Ashlie Tyler grew up in a tough section of Roxbury, and, after a rough start, was determined to excel. By age 14, she had a job. At her high school graduation, she was valedictorian. She went on to study psychology at Duke University. After graduating in 2010, she moved to Chicago to work with at-risk youth.
There was a lingering shadow amid her achievements.
At age 12, Tyler had gotten into a fight and was charged with two counts of assault and battery. She served her punishment — probation — and when she was 22, after years of successes, she filled out the paperwork to seal her juvenile record.
She thought she’d put her past behind her — until last October, when the arrest resurfaced in a background check for work.
“My heart sank,” said Tyler, 28. “I thought this must be a mistake.”
She soon learned that Massachusetts is one of at least 19 states that do not allow people to expunge their juvenile records. Even when the details of an arrest are sealed from public view, the record of the arrest remains accessible.
A report issued by the Juvenile Law Center in 2014 ranked Massachusetts well below the national average in keeping juvenile records private, in part because the records “can never be physically destroyed.”
Advocates are hoping that will soon change, even as the clock winds down on the current legislative session.
Last week, the state Senate voted overwhelmingly in support of a bill that would allow people with juvenile records to ask a judge to permanently remove misdemeanor offenses from their records.
The judge could consider erasing records of offenses committed before a defendant turned 18, but only after any sentence is served and provided no new offenses are committed.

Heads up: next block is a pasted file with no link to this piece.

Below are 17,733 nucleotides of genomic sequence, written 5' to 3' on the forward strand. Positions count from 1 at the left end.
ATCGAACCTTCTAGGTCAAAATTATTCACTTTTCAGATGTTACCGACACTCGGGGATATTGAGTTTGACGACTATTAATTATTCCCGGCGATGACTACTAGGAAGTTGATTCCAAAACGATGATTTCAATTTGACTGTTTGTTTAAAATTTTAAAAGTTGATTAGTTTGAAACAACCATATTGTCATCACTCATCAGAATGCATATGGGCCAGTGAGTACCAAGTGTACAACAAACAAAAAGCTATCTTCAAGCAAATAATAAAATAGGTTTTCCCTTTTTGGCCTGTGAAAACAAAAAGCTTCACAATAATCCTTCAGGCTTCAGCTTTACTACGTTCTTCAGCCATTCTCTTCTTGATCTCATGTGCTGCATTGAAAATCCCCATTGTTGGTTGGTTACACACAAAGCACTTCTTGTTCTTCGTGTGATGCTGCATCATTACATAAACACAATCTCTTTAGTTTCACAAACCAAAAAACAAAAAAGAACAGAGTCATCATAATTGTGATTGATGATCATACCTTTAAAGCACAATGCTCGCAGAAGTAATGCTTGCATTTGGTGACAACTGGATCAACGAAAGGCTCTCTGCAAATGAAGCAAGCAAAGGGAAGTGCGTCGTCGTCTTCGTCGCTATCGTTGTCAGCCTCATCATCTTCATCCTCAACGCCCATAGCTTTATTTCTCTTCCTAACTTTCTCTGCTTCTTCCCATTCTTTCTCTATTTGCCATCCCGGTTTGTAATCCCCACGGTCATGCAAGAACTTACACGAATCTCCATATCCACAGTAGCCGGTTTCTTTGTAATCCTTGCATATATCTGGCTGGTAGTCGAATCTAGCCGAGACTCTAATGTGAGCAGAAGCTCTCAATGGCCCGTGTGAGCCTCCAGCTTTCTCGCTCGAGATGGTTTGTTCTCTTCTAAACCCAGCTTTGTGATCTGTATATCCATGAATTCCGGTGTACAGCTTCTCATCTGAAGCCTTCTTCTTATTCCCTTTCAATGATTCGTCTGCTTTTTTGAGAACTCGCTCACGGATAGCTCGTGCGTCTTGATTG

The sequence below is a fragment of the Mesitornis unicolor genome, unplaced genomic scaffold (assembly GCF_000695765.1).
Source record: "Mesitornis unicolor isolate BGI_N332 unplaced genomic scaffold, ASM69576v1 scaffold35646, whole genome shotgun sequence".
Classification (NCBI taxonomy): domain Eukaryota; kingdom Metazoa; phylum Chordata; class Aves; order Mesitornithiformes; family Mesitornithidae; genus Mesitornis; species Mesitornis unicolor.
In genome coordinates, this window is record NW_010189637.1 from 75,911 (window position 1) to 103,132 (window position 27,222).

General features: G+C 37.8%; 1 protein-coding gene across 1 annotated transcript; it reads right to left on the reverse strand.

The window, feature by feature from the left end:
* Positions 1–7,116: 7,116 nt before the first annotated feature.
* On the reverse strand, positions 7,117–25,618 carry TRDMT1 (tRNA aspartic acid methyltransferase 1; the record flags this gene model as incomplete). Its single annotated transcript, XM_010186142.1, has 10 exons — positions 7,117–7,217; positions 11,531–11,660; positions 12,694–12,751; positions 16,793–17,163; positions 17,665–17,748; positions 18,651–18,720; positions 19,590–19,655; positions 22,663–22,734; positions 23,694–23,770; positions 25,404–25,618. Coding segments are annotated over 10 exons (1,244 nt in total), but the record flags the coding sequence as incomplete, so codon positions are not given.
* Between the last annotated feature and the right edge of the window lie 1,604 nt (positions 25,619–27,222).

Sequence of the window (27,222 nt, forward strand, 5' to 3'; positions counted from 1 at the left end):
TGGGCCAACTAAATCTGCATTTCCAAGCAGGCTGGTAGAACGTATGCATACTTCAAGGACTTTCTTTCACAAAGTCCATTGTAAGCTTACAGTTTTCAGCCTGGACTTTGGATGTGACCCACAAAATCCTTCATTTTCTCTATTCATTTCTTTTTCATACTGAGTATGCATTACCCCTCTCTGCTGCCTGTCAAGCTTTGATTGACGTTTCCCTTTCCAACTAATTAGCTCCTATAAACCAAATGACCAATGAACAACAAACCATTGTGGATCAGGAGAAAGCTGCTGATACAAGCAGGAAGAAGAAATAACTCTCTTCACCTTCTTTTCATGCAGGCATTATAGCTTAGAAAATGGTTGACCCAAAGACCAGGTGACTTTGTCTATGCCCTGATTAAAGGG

The bill would also raise the minimum age of juvenile court jurisdiction to 11 and ban automatic shackling of children in court except when there is concern about safety or flight risk.
Advocates are now urging the House to take up the bill, but with the formal session concluding in a matter of days, it appears unlikely.
The House was already considering a bill that would allow juvenile records to be completely expunged only if they include a “factually inaccurate complaint” or if the defendant was a victim of human trafficking and had been charged with possession of drugs or prostitution. The bill remains in committee.
Representative Kay Khan, a Newton Democrat who had sponsored a broad expungement bill, said she’d like to add language that matches the Senate bill to the House bill already under consideration, but that doing so before the session ends could be a long shot.
“I’m hopeful we can move something forward,” Khan said. “It’s late now; not a whole lot of time to accomplish a whole lot.”
The bills are part of a broader reform effort in which lawmakers are reconsidering mandatory minimum sentences for drug offenders and an overhaul of the state’s bail system, among other changes.
Some 17,000 youths come into contact with the juvenile justice system in Massachusetts each year, according to Senator Karen E. Spilka, an Ashland Democrat who sponsored the bill to expunge misdemeanor arrests.
“Juvenile records sometimes follow [offenders] into adulthood, even though they’re not supposed to,” Spilka said. “It can limit their ability to obtain jobs and pursue higher education.”